I’m a bit down on commercial management consultancies. Most have been a major part of the sustainability problem. At the HQ level, thought leadership has sometimes been good, occasionally great. But the coal-face-reality of sustainability implementation has often been very different. Mainstream management consultants often don’t get what their sustainability colleagues are going on about. And anyway, the sustainability teams are minor profit centres, so that proves they are irrelevant, right? However, when I saw this short (10 minute) interview with a consultant – Accenture’s main sustainability expert in Asia, Peter Lacy – I was pleasantly surprised Link
Is this the mark of a management consultancy stepping up to be part of the solution, or yet more HQ blah blah? You will have to make your own mind up. But what I like about Lacy’s comments is his acknowledgement that things are going too slowly, both in terms of business ‘execution’ on sustainability and systemic ‘transformation’. He highlights the incredible 7.5 x reduction in carbon intensity that we need to deliver in every product and service to move to safer environmental levels.
Lacy is also explicit about the ‘dialogue of the deaf’ between CEOs and investors. But he’s being too nice….In most cases, it’s a dialogue between the deaf and the dumb. What’s impressive though is that Lacy – and remember his clients are corporates – doesn’t do the easy thing and just blame investors, as many corporate and some CSR professionals still do. Indeed he speaks about the fact that very few people in business get ‘systems thinking’, i.e. the ability to see where change is needed throughout the system and how it might be achieved.He is equally plain speaking about investors: “The mainstream [is] totally absent from the sustainability conversation,” he says, highlighting a survey of Global Compact CEOs, who said their investors came last or second last in terms of awareness of sustainability. This is something that PRI and ICGN members – who boast significant market share today – should consider carefully when assessing their collective impact on sustainability to date. I look forward to the time when ESG folk speak so directly. I’m not saying Lacy’s pitch is perfect; whose is? He could, for example, have been clearer by saying that just because something is systemic doesn’t mean it is a recipe for despair. It’s simply that our symptom focused, ‘Band Aid’ solutions won’t work to patch up such mega-scars. That said, I love his optimism that sustainability could come to be seen like e-commerce or globalisation: a force for progressive growth. But I understand why he isn’t totally explicit about his big fear: that it will take a mega crisis for us to wake up. Lacy doesn’t, and probably can’t, say that we are already in the throes of the “great disruption” as author Paul Gilding terms it: Link. Sadly, it’s way beyond the pay grade of ESG/CSR professionals to do so. Fortunately there are some people who are saying things very clearly. At the end of 2011, Fatih Birol, Chief Economist for the International Energy Agency, said current levels of consumption and greenhouse gas emissions “put the world perfectly on track for a six-degree Celsius rise in temperature. . . . Everybody, even schoolchildren, knows this will have catastrophic implications for all of us.” Link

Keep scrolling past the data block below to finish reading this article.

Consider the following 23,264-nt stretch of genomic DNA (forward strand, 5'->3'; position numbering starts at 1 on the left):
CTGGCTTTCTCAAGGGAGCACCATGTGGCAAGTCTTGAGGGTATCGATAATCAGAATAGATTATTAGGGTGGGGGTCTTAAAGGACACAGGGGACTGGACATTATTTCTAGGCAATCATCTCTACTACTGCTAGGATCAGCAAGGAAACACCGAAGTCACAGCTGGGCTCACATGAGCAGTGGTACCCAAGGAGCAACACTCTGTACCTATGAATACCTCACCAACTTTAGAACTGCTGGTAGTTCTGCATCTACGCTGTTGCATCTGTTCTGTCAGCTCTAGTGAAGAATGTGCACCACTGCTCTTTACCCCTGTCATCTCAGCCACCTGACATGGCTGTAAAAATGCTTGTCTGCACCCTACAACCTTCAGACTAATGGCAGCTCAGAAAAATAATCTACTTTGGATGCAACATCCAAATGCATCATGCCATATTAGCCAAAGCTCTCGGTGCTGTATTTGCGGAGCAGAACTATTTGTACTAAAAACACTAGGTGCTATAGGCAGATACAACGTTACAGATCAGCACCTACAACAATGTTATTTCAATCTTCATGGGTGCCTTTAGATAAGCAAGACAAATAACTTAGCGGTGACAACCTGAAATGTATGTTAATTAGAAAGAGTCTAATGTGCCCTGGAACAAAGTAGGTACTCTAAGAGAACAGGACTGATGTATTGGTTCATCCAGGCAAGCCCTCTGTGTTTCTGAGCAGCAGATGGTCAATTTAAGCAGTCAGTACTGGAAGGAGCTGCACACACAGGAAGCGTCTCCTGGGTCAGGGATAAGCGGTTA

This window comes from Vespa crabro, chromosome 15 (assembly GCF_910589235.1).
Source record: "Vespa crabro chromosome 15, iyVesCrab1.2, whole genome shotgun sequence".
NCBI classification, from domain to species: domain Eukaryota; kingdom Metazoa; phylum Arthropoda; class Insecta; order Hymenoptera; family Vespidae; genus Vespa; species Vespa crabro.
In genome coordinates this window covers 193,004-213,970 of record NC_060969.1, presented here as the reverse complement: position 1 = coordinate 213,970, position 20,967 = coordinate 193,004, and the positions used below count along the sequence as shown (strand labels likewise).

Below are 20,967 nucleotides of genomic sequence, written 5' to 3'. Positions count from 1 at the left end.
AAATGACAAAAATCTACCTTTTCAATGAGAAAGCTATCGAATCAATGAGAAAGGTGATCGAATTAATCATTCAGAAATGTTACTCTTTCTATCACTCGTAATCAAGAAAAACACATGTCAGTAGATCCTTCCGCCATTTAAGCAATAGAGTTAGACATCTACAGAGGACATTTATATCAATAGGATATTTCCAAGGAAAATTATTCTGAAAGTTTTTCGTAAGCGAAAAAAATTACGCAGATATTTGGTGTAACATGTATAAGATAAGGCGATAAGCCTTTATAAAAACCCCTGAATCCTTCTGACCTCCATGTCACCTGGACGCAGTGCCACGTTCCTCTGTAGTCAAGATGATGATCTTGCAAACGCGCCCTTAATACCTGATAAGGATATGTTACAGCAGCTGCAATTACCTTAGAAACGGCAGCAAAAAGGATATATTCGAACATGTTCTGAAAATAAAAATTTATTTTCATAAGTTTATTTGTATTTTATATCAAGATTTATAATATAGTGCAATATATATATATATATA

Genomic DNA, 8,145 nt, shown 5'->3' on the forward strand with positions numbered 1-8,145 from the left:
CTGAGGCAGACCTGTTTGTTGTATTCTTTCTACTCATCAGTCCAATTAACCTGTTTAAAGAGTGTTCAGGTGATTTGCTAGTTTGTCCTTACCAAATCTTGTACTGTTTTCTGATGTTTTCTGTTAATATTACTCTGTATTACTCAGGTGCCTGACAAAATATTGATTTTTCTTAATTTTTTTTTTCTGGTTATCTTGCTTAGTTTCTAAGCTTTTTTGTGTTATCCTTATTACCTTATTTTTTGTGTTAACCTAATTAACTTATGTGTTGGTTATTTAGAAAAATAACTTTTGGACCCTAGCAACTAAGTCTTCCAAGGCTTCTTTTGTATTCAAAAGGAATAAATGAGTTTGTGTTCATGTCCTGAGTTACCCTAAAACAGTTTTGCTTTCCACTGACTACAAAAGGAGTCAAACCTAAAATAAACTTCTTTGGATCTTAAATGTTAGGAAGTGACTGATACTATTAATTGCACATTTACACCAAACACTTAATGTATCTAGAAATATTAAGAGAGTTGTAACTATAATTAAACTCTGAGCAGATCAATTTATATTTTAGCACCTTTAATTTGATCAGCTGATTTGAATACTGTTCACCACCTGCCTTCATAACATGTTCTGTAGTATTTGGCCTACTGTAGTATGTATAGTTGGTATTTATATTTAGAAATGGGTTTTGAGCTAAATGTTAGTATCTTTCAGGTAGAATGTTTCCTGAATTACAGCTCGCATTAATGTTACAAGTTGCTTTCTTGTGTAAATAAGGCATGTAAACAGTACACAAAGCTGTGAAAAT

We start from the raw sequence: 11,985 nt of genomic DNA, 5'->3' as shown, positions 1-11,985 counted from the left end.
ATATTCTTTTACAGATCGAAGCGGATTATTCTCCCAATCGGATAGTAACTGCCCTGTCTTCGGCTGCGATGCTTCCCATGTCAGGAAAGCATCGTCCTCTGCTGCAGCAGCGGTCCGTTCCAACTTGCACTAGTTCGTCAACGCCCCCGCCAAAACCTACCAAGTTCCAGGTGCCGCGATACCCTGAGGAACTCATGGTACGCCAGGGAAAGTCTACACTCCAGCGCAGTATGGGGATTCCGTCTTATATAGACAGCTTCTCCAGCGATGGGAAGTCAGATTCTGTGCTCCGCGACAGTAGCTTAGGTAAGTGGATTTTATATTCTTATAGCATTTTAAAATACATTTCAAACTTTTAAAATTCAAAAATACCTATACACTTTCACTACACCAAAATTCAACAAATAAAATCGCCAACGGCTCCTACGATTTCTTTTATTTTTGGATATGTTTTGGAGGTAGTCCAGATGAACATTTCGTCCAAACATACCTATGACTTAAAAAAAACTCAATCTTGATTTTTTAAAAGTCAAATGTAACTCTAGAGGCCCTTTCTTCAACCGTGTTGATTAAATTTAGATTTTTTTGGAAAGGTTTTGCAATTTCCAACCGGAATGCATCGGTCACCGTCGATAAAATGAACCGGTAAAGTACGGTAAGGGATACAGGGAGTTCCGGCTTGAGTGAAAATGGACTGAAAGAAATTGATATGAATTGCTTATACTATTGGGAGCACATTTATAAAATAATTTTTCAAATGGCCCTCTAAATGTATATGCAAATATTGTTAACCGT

Sadly, children seem to be more intelligent on these
matters than CEOs or mainstream investors. Don’t get me started about politicians, especially of the free market ideological species or “progressives” who don’t want to be attacked for being too different from the consensus.
But let’s get back to consultants. When Accenture can name clearly the reality we face – not just eco-resources crises but also societal tensions reaching melting points in many countries – they will become an even bigger part of the solution. As their client awareness grows, they will benefit. So yes, I do think consultants could help save the world. The big question for each of us is not about Peter Lacy, but ourselves. Are we part of the group that can do ‘systems thinking’ interventions? And how quickly can we, acting together, tip our own professional communities and employing organisations into being a bigger part of the solution than is the case today?
The reality is that “CSR1.0” has ‘failed’, to quote another expert, Wayne Visser. He highlights the triple curse of CSR: its ideological commitment to incrementalism (even when incrementalism cannot work), its peripheral-ness to real business, and its tendency to ignore anything that doesn’t have a short-term business case (often calculated in quite simplistic cost-benefit models). Link parallels with responsible investment are obvious.
Rio+20 is a good time to choose to acknowledge this reality and begin to adapt. The good news is that the ways forward have broadly been mapped out. Although each sustainability ‘guru’ likes to draw a slightly different route, there is significant overlap between what John Elkington, Michael Porter and other sustainability thought leaders are saying. Visser, for example, argues for a shift from paternalistic to collaborative CSR. By this he means a move from risk- to reward-based CSR; from image to performance driven sustainability; from CSR led by marginalised specialists to CSR that is scaleable and mainstream; from CSR which comes in standardised, often western led forms, to one which is global and more adaptive. Corporate social responsibility thus becomes corporate sustainability & responsibility.
Whether it’s this, or Porter’s “shared value” or Elkington’s “breakthrough capitalism” framework, the ONLY thing that’s certain is that trying to get to this radically different outcome with minor variations on the present is doomed to fail.
Raj Thamotheram is an Independent Strategic Adviser, Investment at Raj Thamotheram Associates